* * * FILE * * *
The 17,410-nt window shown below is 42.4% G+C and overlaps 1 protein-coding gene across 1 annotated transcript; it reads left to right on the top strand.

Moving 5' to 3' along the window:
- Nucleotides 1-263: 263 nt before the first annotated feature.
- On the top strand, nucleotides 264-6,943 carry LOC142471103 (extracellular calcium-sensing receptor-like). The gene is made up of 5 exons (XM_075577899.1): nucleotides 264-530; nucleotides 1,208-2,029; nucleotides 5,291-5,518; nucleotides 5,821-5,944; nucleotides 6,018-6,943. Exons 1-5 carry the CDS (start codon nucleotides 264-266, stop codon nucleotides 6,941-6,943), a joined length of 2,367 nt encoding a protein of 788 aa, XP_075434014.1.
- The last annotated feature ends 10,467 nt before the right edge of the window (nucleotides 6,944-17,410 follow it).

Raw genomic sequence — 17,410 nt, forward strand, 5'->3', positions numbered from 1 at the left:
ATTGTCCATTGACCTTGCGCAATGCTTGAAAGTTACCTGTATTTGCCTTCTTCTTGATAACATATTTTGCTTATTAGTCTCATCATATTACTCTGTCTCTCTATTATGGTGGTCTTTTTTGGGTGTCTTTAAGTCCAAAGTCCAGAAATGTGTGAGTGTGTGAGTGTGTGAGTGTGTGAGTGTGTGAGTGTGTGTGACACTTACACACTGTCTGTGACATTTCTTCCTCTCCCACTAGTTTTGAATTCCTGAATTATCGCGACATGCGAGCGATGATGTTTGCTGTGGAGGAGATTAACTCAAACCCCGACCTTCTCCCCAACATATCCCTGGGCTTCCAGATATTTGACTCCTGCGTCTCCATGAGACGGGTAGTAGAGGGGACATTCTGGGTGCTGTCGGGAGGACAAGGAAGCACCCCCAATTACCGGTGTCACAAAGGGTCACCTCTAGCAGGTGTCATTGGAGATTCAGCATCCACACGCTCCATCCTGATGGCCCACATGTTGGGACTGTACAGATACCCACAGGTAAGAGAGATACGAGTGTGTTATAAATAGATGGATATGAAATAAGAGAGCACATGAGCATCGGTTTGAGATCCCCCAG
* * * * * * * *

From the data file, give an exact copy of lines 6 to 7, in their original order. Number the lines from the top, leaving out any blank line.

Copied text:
Raw genomic sequence — 17,410 nt, forward strand, 5'->3', positions numbered from 1 at the left:
ATTGTCCATTGACCTTGCGCAATGCTTGAAAGTTACCTGTATTTGCCTTCTTCTTGATAACATATTTTGCTTATTAGTCTCATCATATTACTCTGTCTCTCTATTATGGTGGTCTTTTTTGGGTGTCTTTAAGTCCAAAGTCCAGAAATGTGTGAGTGTGTGAGTGTGTGAGTGTGTGAGTGTGTGAGTGTGTGTGACACTTACACACTGTCTGTGACATTTCTTCCTCTCCCACTAGTTTTGAATTCCTGAATTATCGCGACATGCGAGCGATGATGTTTGCTGTGGAGGAGATTAACTCAAACCCCGACCTTCTCCCCAACATATCCCTGGGCTTCCAGATATTTGACTCCTGCGTCTCCATGAGACGGGTAGTAGAGGGGACATTCTGGGTGCTGTCGGGAGGACAAGGAAGCACCCCCAATTACCGGTGTCACAAAGGGTCACCTCTAGCAGGTGTCATTGGAGATTCAGCATCCACACGCTCCATCCTGATGGCCCACATGTTGGGACTGTACAGATACCCACAGGTAAGAGAGATACGAGTGTGTTATAAATAGATGGATATGAAATAAGAGAGCACATGAGCATCGGTTTGAGATCCCCCAG